Part 2 of 3 in the Offline Aadhaar (Aadhar) KYC Series.
What is the Aadhaar XML and the Share Code?
As described in Part 1 of this series, an Aadhaar XML file is generated from the UIDAI website after the resident provides relevant information online. This file is digitally signed by the UIDAI, which means the UIDAI is attesting the fact that the file was generated from its systems and is an authentic one. The downloaded file is compressed in the format of a “.zip” file and a password (in the form of the “Share Code”) is required to open up the .zip file to reveal the .XML file it encapsulates. Once the “share code” is provided, the .zip file extracts to reveal the resident’s Aadhaar XML file.
Think of this as the ATM “card and PIN” pair that you would use at an ATM. The “.zip” file is the ATM card and the “share code” is the PIN. A resident would need to use them together to use the Aadhaar XML file.
In addition to the share code, the resident will also need to provide their registered email and phone number to verify their identity with a service provider (SP) or a business correspondent (BC), but more on that later.
A replicable Digitally Signed file v/s an Aadhaar card with biometric
Now the resident has a digital Aadhaar XML file for their identity and this file is stored on their local computer (or mobile device). This file, just as any other digital file such as a music MP3 or a word document, can be easily copied and replicated. There is no limit to the number of copied one can make of their Aadhaar XML file.
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Offline Aadhaar Verification v/s Online Aadhaar Authentication
Central to our discussion is the subtle difference that UIDAI brought about in the discourse around Aadhaar-based identity: that of verification versus authentication. How critical could this simple change of definition get?
Identity verification takes place when a resident provides an identification instrument to prove who they are. In the case of Offline Aadhaar verification, the resident would provide the service provider with their Offline Aadhaar .zip file along with their share code, which the service provider will use to extract the XML file. After the file is extracted, the resident has to provide the service provider with their registered email and their phone number, which the service provider will use to “validate the hash” or confirm the hashed values of these demographic information as stored in the resident’s Aadhaar XML file. Once shared with a service provider, none of the three identification parameters of the resident - (a) the share code (b) email address nor (c) mobile phone number remains a secret held only by the resident and this is key. If the system cannot ensure the secrecy of vital verification information, it exposes itself to misuse and remains vulnerable.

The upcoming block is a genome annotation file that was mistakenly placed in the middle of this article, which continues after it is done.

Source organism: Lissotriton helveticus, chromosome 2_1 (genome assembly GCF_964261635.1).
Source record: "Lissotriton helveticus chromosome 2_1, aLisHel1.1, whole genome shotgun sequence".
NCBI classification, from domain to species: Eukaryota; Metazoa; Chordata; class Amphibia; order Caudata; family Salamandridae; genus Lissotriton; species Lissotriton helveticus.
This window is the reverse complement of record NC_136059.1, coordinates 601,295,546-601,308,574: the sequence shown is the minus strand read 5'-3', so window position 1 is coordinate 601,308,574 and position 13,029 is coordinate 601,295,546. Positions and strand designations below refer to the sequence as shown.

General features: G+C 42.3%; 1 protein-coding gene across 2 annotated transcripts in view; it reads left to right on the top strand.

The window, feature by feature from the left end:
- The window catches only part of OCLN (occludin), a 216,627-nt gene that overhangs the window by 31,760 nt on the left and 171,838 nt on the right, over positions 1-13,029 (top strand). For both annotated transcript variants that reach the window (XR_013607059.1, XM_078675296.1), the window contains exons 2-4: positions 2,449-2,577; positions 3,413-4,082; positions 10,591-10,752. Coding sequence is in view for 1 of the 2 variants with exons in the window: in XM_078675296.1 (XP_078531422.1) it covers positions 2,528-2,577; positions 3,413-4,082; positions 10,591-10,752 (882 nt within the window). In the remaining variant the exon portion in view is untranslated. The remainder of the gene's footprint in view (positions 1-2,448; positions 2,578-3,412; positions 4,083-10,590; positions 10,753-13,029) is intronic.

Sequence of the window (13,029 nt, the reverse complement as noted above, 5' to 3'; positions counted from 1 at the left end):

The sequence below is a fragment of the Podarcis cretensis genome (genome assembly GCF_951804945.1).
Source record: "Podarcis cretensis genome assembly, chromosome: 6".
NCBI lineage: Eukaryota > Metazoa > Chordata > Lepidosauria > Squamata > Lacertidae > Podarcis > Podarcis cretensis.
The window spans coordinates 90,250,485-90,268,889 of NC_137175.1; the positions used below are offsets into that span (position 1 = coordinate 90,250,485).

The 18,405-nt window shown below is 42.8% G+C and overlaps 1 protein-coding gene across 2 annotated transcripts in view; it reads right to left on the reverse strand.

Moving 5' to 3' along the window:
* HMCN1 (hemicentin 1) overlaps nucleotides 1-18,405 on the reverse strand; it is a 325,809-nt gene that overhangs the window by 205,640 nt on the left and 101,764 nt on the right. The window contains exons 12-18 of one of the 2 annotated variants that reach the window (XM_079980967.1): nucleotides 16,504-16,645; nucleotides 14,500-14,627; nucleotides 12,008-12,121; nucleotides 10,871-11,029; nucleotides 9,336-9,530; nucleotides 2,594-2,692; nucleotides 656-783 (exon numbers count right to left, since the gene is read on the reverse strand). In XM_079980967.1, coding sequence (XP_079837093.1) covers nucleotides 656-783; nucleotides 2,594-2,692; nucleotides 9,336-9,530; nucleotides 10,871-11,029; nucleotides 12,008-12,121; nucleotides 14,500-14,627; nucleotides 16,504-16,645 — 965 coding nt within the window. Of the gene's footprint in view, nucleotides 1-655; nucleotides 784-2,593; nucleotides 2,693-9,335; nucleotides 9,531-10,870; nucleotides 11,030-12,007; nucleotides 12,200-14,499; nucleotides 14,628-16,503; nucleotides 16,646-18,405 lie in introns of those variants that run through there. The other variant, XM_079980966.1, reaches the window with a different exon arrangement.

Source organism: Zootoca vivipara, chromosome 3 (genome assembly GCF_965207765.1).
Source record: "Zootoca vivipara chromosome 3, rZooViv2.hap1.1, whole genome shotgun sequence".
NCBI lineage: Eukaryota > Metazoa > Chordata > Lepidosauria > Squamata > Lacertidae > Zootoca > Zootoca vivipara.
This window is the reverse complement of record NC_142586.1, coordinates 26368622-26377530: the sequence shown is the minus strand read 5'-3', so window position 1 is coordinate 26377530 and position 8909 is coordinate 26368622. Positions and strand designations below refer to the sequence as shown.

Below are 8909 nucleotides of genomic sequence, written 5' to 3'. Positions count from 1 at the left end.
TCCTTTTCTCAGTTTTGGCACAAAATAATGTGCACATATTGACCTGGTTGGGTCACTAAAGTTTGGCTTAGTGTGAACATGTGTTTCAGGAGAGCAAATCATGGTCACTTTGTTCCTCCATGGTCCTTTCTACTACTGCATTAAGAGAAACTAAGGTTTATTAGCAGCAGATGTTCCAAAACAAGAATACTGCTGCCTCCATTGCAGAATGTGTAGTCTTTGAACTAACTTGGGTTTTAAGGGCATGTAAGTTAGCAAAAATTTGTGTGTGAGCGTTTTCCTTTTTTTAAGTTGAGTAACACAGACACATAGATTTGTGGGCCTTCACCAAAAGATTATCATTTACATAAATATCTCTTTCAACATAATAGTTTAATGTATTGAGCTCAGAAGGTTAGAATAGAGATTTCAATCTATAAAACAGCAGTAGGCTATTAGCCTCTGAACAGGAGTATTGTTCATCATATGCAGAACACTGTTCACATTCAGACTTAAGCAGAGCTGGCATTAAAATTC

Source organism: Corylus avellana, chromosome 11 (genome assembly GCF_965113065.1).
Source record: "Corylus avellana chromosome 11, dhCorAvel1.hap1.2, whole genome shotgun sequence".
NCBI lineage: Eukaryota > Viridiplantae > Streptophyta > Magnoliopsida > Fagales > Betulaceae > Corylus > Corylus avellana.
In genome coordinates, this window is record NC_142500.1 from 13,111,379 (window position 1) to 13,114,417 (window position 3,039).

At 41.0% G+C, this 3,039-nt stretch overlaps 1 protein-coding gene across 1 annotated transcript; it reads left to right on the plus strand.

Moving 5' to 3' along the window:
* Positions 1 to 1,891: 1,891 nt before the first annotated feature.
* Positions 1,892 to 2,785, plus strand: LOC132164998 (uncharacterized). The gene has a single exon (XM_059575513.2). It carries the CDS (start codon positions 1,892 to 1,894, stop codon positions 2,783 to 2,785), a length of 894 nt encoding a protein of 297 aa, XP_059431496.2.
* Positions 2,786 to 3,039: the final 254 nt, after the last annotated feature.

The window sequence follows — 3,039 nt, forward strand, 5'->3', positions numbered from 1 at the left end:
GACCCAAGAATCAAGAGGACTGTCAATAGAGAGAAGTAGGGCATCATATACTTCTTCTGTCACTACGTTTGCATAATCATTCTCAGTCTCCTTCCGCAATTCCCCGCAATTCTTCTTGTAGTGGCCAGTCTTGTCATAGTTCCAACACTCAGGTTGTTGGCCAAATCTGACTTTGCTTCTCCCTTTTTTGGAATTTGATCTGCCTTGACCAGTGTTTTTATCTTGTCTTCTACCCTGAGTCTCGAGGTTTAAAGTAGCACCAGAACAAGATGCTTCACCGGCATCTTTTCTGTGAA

Let’s now contrast this with online Aadhaar authentication, which involved the resident furnishing their Aadhaar card (in original or photocopy) and then providing their biometric information to authenticate their identity against the “true copy” residing on UIDAI’s Central Identities Data Repository (CIDR). The result of this process was binary: either “authenticated” or “failed authentication”. At no point did the resident provide their “identity kit” to the service provider because it is impossible to replicate the resident’s biometrics to be stored by the service provider.
The Offline Aadhaar prohibits the sharing of any data related to the offline Aadhaar XML file, making service providers liable for action against Sections 17 and 25 of The Aadhaar (Authentication) Regulation, 2016, Sections 4 and 6 of The Aadhaar (Sharing of Information) Regulation, 2016 and Sections 29(2), 29 (3) and 37 of The Aadhaar Act, 2016. But it doesn’t guarantee any loss of data due to unintentional security breach at the service provider’s end.
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Apart from the numerous assumptions one needs to make, two key impediments to this method stand out:
- Prerequisite of a Technologically Adept User: On both the resident and the service provider’s end, users of the offline Aadhaar verification will have to be adept at handling the technical sophistication required to understand the mechanics and operate an XML file enabled authentication system. There are plenty of open questions right from the mode of transfer of Offline Aadhaar .zip file from resident to the service provider to the method of performing hash verification of the resident’s XML file.
Service Provider’s Database – Case of the Weakest Link: Finally, there is no guarantee that a resident’s Aadhaar XML and the “Share Code” will not be compromised from a service provider’s databases. Malicious agents have broken into significantly more secure establishments and nothing prevents them from training their eyes to the lucrative possibility of siphoning off large numbers of digital identities from unsophisticated and unsecure guardians of personal identity.
Read: Analyzing the Aadhaar eKYC Bill
Most service providers have outsourced their identity verification process to business correspondents (BC), which means residents now have to share their offline Aadhaar identity kit with entities that do not have stringent protocols to secure resident’s data.
In the third and concluding blogpost of this series, we will examine the risk of data proliferation and false identities that arise out of this phenomenon and how this could potentially impact the government’s ambitious financial inclusion programs and, crucially, national security.
Read: Part 1: Data Privacy with Aadhaar XML
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This post first appeared on Aadhaar EKYC Authentications By RBI Regulated Entities, please read the originial post: here